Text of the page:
A worldwide quest from the Vatican to the Ganges, the Wailing Wall to the Dalai Lama Temple and Dome of the Rock Mosque, seeking to discover the principle that drives humanity to believe in God - whatever or whoever that may be. Interviews with scientists, atheists (eg Australia's Phillip Adams) and religious leaders from diverse faiths (the Sikh, the Buddhist, the Pastor, the Muslim, the Rabbi, the Guru, the Sufi) as well as award-winning American author Richard Heinberg, the film spotlights the most controversial yet elusive figure in recorded history.
Review by Andrew L. Urban:
"The biggest search since ... the Dawn of time! Narrated by award-winning comedian Dawn French." This tag line is highly visible on the film's posters and hints that the filmmakers have a sense of humour - which makes the film's subject matter immediately more approachable, whether you're religious, spiritual, atheist or plain confused.
Reinforcing the inscrutability of the idea of god and entertainingly, engagingly posing the same old questions about a higher being, the meaning of life and the stupidity of man. As a species, we search for peace but find war, pray to and blame god. These contradictions are well defined and teased out by the well written, intelligent script that Dawn French narrates with just the right balance of sensitivity and a pinch of scepticism.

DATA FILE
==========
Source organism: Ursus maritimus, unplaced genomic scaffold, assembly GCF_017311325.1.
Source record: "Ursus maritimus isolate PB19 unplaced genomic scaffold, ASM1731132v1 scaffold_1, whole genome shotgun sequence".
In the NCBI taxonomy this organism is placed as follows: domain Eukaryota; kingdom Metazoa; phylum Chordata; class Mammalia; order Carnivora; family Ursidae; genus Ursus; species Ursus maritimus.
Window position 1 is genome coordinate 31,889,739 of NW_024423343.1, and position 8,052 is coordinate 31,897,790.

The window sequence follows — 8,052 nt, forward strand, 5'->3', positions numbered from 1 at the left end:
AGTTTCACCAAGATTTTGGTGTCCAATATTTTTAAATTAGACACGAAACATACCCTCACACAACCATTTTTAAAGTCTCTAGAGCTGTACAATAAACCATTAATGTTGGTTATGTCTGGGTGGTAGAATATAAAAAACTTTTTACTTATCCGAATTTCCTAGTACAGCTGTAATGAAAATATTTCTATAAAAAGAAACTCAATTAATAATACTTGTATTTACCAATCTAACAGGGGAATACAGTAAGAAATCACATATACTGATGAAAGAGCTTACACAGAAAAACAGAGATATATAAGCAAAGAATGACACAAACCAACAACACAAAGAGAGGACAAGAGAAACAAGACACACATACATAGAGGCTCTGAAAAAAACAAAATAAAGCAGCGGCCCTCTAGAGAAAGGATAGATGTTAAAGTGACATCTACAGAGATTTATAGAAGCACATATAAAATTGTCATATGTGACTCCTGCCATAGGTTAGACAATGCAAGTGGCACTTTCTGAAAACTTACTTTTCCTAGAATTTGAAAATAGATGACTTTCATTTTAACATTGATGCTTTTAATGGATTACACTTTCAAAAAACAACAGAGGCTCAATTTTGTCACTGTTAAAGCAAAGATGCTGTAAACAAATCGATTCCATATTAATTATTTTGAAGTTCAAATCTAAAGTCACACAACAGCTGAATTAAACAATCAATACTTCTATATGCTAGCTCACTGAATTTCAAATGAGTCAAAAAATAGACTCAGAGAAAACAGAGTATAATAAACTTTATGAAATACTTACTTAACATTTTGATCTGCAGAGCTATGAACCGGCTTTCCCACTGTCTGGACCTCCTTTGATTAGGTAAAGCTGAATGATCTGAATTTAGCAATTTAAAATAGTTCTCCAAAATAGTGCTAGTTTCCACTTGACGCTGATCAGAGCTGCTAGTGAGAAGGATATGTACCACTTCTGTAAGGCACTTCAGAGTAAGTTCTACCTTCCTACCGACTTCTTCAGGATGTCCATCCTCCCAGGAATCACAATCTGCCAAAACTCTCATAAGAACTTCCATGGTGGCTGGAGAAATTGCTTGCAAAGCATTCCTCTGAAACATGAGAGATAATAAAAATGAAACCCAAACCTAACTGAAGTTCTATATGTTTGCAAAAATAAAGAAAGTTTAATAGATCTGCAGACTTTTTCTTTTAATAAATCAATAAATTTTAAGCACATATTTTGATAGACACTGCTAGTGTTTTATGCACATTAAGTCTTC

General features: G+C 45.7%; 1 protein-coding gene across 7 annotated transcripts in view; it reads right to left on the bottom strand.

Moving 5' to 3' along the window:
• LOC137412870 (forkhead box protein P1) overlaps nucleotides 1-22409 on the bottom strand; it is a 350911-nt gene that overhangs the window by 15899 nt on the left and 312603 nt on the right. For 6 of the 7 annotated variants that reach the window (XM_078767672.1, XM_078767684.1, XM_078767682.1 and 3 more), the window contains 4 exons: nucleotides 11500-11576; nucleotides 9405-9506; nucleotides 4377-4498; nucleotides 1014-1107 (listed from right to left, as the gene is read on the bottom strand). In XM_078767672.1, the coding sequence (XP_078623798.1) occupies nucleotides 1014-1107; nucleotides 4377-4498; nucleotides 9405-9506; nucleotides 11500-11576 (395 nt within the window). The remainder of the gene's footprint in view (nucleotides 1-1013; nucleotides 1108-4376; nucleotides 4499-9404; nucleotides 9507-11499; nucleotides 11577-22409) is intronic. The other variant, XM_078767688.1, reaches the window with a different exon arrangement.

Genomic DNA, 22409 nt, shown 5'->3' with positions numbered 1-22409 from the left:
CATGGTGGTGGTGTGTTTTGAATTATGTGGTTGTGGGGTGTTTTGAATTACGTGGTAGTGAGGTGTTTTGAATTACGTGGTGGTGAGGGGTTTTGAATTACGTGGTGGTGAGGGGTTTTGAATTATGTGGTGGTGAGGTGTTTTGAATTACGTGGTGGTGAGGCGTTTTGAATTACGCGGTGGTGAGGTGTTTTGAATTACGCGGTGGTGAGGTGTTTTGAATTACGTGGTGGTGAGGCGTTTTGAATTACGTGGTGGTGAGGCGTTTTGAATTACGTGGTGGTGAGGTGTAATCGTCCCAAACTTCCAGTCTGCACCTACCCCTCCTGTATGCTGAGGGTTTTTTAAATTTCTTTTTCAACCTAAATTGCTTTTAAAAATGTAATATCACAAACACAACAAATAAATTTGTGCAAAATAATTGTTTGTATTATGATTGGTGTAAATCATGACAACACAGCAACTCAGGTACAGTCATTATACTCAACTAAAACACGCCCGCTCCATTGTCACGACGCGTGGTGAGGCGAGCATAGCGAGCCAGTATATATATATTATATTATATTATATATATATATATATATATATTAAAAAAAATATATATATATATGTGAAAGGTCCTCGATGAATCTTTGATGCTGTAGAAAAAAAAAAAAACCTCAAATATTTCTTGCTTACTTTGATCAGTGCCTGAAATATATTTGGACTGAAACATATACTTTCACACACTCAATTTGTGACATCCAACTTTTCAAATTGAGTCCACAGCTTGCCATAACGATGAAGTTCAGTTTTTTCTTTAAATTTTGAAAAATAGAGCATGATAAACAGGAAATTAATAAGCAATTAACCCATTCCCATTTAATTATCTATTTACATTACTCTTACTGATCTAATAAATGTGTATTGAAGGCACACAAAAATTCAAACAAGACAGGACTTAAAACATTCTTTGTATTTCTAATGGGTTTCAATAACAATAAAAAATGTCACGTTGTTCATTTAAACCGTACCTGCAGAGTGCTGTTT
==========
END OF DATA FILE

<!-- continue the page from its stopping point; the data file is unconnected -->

The subject is taken seriously, but the filmmakers don't mistake serious for boring. They also sensibly fill the film with images from around the world, worshippers and soldiers, scientists and monks, believers and non believers ...
As you might expect, Phillip Adams (in his Atheist role) economically explains his position; while he understands people needing a god, "the more I looked at the effects of god, the less I liked the notion ..."
Although unable to actually find god at the end of this chase, the filmmakers do a terrific job of engaging us in these eternal questions surrounding the notion of supra-human being - whatever our picture of him. Or her. Or it. Dawn French tells us there are 4.5 billion people on earth who believe in such a higher power. But nobody suggests that believing in god proves his existence. Indeed, my enjoyment of this film comes largely from the fact that the mystery of human existence - the mystical side of our nature - relies so fervently on some sort of god. Are we projecting? Is it not that we create god in our own image not god (the Christian one) creating us in his?
Chasing God is crammed with some extraordinary images, and they are spectacularly well utilised in context with the script.
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CHASING GOD (G)
NARRATION: Dawn French
PRODUCER: Lenny de Vries
DIRECTOR: Lenny de Vries, Dylan Burton
SCRIPT: Robin Hughes, Barbara Bossert-Ramsay
CINEMATOGRAPHER: Not credited
EDITOR: Ian Carmichael
MUSIC: Michael Timothy
RUNNING TIME: 52 minutes
AUSTRALIAN DISTRIBUTOR: Ronin Films
AUSTRALIAN RELEASE: June 9, 2005